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Christians in Mexico Face Violent Persecution from Criminal Drug Cartels

March 1, 2017 by Brian in

In parts of Mexico, going to church is risky and dangerous.

Drug cartels are treading on the heels of churches in Mexico, extending their gripping power beyond the northern states where, for many years, they have been harassing entire communities ruthlessly.

A very common practice drug traffickers have implemented to control whole communities in the territories where they operate is a “tax” collection system used to charge churches and businesses for the right to exist.

“It is a very common practice of such criminal organizations to charge churches or businesses for the right to remain open or to be allowed to organize a public meeting—similar to a public license—to collect a percentage of the proceeds of a business just like an income tax or to charge for protection. These “taxes” are commonly known as derecho de piso (floor right) or venta de protección (protection rackets),” explains Dennis Petri, the Open Doors Manager in Mexico.

A couple of pastors who have been leading a church in the center of Cuernavaca for more than 15 years, and whose names are kept anonymous for safety reasons, mentioned in an interview with Open Doors that, “charging this ‘tax’ to pastors and churches is now a common occurrence,” they explained.

*Mexico is #41 on the 2017 World Watch List.

More often than not, the imposition of these unlawful charges by the drug cartels on churches and businesses goes unreported. This is the most common form of extortion in Mexico.

“This is a recurrent theme in most of the interviews I have conducted in recent years and by far the most significant threat on church life in Mexico,” says Dennis. “According to government officials, only 10% of the cases are formally brought to court. Most of the people I interviewed indicated that this is a massive phenomenon affecting virtually all churches, while many others appear too afraid to speak about it.”

Next to extortion, kidnapping for a ransom is another prevalent threat in Mexico. It is another income-generating activity carried out by criminal organizations, one which affects churches and businesses alike.

Going to Church – Risky and Dangerous

In the areas controlled by the organized crime, attending church meetings can be particularly dangerous. Worshippers are at an increased risk not only of extortions and kidnappings but of violent and often deadly attacks as well, especially in those churches where drug cartels have placed severe restrictions on services and the right to congregate.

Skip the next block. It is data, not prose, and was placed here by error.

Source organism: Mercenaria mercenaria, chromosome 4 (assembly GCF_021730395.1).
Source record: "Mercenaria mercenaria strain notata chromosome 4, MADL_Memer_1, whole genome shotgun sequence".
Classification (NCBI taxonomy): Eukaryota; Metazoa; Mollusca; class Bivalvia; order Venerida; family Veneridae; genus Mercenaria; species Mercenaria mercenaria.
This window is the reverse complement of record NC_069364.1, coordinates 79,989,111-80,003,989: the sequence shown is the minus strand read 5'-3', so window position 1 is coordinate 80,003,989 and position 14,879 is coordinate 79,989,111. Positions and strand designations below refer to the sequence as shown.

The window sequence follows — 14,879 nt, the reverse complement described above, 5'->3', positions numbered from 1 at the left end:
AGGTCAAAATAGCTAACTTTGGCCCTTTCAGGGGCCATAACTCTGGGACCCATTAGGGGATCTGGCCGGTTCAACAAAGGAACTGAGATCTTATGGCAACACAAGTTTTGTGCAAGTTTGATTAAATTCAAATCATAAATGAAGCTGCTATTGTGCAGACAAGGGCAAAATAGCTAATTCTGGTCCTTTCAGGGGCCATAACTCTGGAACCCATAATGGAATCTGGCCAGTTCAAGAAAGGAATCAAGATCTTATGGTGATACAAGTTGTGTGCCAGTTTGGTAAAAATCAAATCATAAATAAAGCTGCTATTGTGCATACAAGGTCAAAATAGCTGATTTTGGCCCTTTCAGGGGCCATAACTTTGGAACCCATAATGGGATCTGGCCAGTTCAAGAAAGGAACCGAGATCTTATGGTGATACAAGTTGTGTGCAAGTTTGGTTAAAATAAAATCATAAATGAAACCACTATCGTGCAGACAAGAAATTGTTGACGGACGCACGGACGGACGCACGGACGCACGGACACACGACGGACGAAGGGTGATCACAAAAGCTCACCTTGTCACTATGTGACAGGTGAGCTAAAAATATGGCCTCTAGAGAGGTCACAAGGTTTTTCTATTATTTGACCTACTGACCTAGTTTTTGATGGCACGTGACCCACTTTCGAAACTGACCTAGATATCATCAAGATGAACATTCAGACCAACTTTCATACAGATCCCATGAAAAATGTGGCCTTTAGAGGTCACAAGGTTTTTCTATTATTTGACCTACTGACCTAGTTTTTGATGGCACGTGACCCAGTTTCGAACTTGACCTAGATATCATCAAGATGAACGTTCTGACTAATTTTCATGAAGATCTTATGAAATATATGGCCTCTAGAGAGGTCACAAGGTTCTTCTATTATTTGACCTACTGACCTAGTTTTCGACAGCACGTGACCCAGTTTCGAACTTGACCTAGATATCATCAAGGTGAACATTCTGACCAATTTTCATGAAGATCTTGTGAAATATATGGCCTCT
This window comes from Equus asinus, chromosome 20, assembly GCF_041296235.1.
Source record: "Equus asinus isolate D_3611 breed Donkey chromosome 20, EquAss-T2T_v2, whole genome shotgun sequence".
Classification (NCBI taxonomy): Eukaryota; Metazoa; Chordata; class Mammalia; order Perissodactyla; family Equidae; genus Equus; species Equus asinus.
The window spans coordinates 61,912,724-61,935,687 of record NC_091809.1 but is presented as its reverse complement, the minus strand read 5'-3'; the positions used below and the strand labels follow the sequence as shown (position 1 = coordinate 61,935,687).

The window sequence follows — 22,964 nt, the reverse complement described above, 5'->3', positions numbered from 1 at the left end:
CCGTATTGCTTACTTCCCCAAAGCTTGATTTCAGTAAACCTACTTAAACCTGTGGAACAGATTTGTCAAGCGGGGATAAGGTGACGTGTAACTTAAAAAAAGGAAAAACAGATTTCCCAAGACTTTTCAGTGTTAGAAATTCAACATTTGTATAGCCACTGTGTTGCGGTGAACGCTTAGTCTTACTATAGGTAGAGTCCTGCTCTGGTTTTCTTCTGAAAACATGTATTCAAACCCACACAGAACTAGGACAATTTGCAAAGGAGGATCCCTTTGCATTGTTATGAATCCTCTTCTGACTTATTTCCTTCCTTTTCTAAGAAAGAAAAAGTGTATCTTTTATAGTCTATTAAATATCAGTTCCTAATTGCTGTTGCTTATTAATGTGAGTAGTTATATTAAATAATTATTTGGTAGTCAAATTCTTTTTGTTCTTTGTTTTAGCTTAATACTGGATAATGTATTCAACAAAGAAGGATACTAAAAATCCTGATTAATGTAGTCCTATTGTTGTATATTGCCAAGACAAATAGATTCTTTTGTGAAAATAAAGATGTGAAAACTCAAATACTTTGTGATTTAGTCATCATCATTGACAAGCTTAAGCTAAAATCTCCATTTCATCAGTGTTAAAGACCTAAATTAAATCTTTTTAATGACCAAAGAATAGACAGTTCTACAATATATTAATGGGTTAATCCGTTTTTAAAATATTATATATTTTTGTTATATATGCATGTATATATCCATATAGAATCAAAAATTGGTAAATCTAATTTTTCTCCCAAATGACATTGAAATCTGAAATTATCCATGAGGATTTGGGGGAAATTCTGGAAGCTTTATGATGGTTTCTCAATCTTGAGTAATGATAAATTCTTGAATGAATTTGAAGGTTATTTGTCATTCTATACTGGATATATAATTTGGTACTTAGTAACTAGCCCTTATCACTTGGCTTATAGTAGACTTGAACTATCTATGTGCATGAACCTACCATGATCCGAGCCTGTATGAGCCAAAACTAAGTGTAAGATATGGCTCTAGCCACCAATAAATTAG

“Church services are not allowed in certain areas,” Dennis comments, “and there are reports of churches that have been closed by order of drug cartels. Moreover, there are reports of individuals who are prohibited from attending church services or have the obligation to report to the drug cartels whenever they visit a particular church.”

Threats and violence against Christians and other communities in Mexico also come from self-defense groups or vigilantes, groups of armed men now fighting the drug cartels. An Evangelical Christian shared his testimony of how he was threatened by members of one of these groups in his home state of Michoacán:

“In Michoacán, we see these groups of armed men, most of whom were drug dealers before, now fighting the drug cartels. They recruit children and teenagers for their cause. On one occasion, they threw us out of our community using sticks and machetes. They threatened to kill me if I dared go back to my community,” he said.

Pastors Preach Under Threat

One of the greatest challenges for pastors preaching in areas under the control of the drug cartels is how to deal not only with the illegal charges but also the very real violent threats and intimidation.

“They are very well organized,” said a pastor who talked to Open Doors anonymously about the drug cartels, “and they can follow your every move. One cannot go anywhere alone; protection is needed all the time.”

The pastor who left his previous church for his safety and resettled somewhere else with his family said vehemently: “I am alive because I didn’t accept anything from them.”

“Speaking out against injustice—whether it is violence, drug consumption, drug trafficking or organized crime—and above all speaking publicly, from the pulpit or in another setting, is extremely dangerous and can result in many forms of intimidation by drug cartels, including beatings, attacks on houses of church leaders, or even killings,” explained Dennis.

Open Doors is on-the-ground in Mexico, and through your support, our field workers bring hope and urgent resources to the spiritual and material needs of persecuted believers in the Mexican church.

*Names and images in this story are representative. 

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